That, and Jaimes’ skill level, is why Austin has redshirt freshman Brant Banks (6-7, 300 pounds) working at the back-up left tackle spot.
“Brant is a guy that’s going to compete at the left tackle spot,” Austin said.
“And he’s learning from a guy who, in my opinion, should be one of the better tackles, if not the best tackle in the country. So him being behind Brenden is an awesome deal.”
Other News and Notes
>> If we’re talking depth chart, Will Farniok (6-3, 295 pounds) is currently the No. 2 center behind Jurgens. “He’s been competing his ass off,” Austin said. “I’m excited about seeing where he ends up. We talk a lot about Cam, and we expect him to potentially be the Day 1 starter, but we’re not just going to give it to you. You’re going to have to earn it. And Will is really clipping at his heels to be that next guy.”
After that it gets interesting. AJ Forbes and Joshua Wegener were two guys Nebraska had taking center snaps a season ago, but both have since transferred out of the program. Ethan Piper (6-4, 300 pounds) took a few as well, but he’s working for playing time at guard. Austin said Nebraska has used Hixson (6-4, 310 pounds) and Matt Sichterman (6-4, 315 pounds) in limited center roles to try and help build some depth behind the top two guys.
>> At guard, Nebraska could have something like five guys competing for one spot. With Farniok at right guard, Hixson’s spot from a year ago is up for grabs.
Hixson is obviously still in the mix. Austin said Piper, a redshirt freshman, is right there “and he’s doing a dang good job of it,” Austin said. Michael Lynn is another from the 2019 class competing at guard.
Then there’s Wilson.
“Boe had some issues last year staying healthy, so really looking forward to seeing a healthy Boe this year,” Austin said. “I told this to Boe already, ‘We’re going to take care of you,’ and when I say ‘take care of you,’ he’s not going to play every single snap like what he did last year. We’ve been fortunate to get a few guys behind him that have some reps and have a lot of confidence in, so he’s going to be in more of a rotation.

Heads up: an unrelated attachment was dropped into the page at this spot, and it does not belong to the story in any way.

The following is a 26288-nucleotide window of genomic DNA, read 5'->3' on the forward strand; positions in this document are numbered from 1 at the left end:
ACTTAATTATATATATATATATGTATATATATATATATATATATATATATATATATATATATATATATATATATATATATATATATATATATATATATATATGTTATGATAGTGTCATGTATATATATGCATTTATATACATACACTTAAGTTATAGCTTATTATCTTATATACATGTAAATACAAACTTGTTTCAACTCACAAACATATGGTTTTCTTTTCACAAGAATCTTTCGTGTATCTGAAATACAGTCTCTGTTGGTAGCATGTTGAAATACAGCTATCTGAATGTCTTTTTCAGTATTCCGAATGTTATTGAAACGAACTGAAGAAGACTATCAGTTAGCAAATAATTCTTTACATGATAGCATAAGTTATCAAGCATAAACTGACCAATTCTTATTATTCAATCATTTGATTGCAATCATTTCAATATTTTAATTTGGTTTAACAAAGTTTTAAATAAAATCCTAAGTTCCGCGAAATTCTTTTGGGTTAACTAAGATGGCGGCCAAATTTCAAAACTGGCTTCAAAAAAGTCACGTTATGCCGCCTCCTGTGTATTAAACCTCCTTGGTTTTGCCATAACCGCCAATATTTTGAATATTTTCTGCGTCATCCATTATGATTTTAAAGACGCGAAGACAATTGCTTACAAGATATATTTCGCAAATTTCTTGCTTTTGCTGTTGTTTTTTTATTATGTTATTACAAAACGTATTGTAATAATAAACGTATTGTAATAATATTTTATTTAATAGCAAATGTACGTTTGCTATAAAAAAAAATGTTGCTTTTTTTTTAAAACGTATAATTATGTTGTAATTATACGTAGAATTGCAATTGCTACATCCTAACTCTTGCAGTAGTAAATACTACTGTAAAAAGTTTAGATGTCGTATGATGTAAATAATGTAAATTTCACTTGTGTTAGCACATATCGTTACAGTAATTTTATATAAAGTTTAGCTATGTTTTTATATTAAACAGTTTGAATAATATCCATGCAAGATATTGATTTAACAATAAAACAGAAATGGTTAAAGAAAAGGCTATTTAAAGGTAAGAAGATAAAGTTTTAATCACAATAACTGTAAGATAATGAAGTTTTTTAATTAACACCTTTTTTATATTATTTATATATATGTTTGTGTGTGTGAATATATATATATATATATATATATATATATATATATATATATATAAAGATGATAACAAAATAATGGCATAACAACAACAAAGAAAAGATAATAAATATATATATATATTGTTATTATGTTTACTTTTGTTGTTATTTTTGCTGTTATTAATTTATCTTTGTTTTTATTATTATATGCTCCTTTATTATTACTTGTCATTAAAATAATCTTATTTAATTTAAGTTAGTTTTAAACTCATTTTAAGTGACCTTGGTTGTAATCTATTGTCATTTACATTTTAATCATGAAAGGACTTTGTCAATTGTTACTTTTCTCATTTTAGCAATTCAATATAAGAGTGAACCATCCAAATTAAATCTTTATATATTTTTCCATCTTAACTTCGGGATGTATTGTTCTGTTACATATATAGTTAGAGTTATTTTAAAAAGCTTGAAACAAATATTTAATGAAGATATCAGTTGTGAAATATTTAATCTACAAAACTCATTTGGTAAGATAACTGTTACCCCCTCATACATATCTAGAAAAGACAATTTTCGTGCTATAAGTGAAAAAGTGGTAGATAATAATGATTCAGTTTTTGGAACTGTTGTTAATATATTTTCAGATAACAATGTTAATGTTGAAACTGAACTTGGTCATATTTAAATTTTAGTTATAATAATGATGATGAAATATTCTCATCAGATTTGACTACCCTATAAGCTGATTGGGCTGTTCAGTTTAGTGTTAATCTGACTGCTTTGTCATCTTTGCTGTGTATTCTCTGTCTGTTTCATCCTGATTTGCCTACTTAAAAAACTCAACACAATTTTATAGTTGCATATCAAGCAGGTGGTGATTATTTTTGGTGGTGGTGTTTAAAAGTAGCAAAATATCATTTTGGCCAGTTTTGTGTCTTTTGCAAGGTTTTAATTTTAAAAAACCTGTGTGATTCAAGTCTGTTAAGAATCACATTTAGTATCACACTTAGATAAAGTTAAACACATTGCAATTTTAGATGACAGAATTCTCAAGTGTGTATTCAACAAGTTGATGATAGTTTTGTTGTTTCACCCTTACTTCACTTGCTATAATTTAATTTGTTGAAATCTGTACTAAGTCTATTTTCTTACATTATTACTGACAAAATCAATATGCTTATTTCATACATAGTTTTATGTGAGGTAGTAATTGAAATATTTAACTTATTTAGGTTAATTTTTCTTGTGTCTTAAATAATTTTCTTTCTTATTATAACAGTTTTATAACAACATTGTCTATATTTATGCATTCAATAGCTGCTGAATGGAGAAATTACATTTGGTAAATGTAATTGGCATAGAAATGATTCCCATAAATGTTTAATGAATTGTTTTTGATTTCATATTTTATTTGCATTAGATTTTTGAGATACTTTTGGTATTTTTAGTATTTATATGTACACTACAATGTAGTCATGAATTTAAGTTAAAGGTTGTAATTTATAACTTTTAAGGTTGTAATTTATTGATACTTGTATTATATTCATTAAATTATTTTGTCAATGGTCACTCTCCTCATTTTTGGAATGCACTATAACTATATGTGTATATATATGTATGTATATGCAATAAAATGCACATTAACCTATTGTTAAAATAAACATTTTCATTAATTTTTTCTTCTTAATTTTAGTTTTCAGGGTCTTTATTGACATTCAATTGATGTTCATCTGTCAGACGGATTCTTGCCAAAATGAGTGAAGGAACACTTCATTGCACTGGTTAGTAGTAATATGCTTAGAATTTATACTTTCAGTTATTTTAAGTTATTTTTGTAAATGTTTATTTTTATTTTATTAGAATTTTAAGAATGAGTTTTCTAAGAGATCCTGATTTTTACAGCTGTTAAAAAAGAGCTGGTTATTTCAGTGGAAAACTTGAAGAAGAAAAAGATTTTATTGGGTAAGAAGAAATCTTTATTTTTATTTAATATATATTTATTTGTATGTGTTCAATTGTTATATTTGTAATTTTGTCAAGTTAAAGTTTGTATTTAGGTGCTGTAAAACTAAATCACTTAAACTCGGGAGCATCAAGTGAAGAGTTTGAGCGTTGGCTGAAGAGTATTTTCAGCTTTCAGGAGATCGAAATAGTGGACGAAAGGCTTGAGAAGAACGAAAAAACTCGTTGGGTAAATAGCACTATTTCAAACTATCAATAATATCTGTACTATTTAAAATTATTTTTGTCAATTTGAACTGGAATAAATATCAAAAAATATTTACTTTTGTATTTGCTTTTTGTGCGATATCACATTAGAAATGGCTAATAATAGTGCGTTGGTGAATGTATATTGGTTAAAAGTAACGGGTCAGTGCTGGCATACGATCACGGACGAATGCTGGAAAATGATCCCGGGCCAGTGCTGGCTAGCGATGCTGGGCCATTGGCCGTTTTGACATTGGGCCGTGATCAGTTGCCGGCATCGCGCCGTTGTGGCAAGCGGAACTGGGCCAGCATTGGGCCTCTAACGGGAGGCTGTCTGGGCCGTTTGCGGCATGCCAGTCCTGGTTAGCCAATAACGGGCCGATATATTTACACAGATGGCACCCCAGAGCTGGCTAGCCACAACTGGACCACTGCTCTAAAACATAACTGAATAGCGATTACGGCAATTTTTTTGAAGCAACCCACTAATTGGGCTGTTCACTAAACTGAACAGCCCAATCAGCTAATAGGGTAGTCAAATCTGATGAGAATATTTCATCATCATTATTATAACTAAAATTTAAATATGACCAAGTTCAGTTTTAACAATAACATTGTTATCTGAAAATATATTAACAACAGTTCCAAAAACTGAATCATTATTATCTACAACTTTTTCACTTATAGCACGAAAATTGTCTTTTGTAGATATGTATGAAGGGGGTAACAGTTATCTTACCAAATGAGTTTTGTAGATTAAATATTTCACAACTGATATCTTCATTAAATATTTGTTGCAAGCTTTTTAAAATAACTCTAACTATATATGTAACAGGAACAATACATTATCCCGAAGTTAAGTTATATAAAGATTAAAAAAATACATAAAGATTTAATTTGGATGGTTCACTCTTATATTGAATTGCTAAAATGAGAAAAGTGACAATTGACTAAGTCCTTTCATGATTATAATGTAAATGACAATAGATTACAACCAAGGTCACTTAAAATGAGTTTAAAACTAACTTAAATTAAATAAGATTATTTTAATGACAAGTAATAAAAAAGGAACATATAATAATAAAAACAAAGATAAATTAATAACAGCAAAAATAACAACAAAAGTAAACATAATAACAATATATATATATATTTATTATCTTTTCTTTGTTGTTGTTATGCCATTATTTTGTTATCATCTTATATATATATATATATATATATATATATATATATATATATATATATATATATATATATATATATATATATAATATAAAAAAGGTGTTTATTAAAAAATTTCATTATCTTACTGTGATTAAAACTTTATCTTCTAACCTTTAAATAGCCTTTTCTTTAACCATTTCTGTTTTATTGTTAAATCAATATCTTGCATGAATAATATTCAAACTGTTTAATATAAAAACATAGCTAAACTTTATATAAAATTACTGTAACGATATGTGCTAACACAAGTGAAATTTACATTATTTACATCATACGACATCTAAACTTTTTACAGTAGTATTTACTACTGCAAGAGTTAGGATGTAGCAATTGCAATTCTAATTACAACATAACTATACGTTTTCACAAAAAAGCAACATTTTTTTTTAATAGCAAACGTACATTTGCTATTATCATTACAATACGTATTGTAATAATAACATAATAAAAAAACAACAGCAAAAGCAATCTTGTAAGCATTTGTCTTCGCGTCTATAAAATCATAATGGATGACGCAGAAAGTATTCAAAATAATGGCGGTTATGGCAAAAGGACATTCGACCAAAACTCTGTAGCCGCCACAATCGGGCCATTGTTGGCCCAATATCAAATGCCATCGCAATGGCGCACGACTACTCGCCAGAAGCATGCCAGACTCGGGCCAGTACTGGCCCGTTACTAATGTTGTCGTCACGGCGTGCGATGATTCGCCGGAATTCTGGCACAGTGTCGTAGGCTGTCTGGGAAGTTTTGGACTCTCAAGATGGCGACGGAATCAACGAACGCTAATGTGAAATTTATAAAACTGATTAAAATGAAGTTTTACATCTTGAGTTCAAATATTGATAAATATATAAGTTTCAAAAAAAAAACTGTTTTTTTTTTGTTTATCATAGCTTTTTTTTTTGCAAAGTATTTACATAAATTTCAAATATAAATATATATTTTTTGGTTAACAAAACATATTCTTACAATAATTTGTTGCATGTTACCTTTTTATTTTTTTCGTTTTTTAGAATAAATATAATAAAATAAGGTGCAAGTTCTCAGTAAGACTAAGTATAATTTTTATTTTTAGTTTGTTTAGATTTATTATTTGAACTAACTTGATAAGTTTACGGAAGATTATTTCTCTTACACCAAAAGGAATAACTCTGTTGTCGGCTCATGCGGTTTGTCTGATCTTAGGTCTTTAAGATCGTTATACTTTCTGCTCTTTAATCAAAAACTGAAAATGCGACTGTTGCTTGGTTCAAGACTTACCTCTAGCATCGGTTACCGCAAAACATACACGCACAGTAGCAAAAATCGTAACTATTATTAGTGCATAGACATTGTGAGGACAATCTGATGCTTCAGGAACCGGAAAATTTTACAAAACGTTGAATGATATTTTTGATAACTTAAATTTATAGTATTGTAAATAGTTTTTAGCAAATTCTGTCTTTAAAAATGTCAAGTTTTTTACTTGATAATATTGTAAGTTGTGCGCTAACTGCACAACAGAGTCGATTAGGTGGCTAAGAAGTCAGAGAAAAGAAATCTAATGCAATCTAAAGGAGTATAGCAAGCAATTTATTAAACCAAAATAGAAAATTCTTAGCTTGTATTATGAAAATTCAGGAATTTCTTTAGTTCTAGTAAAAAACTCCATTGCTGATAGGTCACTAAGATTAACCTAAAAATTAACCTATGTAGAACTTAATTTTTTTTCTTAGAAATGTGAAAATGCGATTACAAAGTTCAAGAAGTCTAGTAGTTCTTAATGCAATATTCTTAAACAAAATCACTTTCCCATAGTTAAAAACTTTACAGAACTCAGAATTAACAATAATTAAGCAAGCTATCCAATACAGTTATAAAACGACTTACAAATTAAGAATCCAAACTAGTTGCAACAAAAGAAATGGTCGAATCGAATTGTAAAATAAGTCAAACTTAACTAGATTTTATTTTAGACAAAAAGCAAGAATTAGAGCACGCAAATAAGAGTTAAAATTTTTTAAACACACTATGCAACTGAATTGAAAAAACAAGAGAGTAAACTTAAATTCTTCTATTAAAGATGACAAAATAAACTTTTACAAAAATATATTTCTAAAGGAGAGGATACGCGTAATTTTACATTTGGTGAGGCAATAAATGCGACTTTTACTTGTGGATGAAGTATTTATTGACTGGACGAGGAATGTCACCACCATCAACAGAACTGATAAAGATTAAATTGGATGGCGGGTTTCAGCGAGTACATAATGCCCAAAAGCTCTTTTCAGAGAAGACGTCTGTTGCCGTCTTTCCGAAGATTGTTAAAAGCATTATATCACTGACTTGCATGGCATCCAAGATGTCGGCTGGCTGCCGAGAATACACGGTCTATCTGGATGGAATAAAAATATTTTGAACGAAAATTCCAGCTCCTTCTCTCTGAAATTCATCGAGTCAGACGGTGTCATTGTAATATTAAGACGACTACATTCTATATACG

“We’re excited to get the real, healthy him. In 2018, Boe played at a high level. Going back and looking at that film. We attributed his production as a player to him being healthy. So now in 2019, he was not a healthy player, literally from Week 2 on. He had nagging this, nagging that, so we’re going to make sure we’re taking care of him and getting the best out of him as well.”
The fifth guy would be walk-on and sophomore Colorado State transfer Nouredin Nouili (6-4, 285 pounds)
“Don’t sleep on Nouri,” Austin said. “I think he’s going to have to make up some ground, but he was a guy who started as a true freshman for Colorado State last year. He has some ball under his belt, he has some playing experience under his belt, and he has a little bit of fire to him as well.”
Depth. A good problem to have, but a problem nonetheless. It’ll be interesting to see how things sort themselves out in fall camp.
>> As for the rest of the redshirt freshmen group, Austin said Matthew Anderson (6-6, 255 pounds) and Jimmy Fritzsche (6-7, 275 pounds) are competing for backup roles at tackle.
>> Austin said the plan for sixth-year senior Christian Gaylord “is for him to see the field and be productive in doing so.”
>> With a four-man lineman haul in the 2019 class that became six with Banks and Piper coming over from defense, Nebraska took just two offensive linemen in the 2020 cycle, Turner Corcoran (6-6, 285 pounds) and Alex Conn (6-6, 280 pounds). Of both, Austin said “their maturity is just off the charts.”
Of Corcoran, who was a mid-year enrollee at Nebraska that took part in spring ball, Austin said “he was able to get two spring ball practices under his belt and, yeah, he’s a pretty talented kid with a bright future.”
Derek is a newbie on the Hail Varsity staff covering Husker athletics. In college, he was best known as ‘that guy from Twitter.’ He has covered a Sugar Bowl, a tennis national championship and almost everything in between (except an NCAA men’s basketball tournament game… *tears*). In his spare time, he can be found arguing with literally anyone about sports.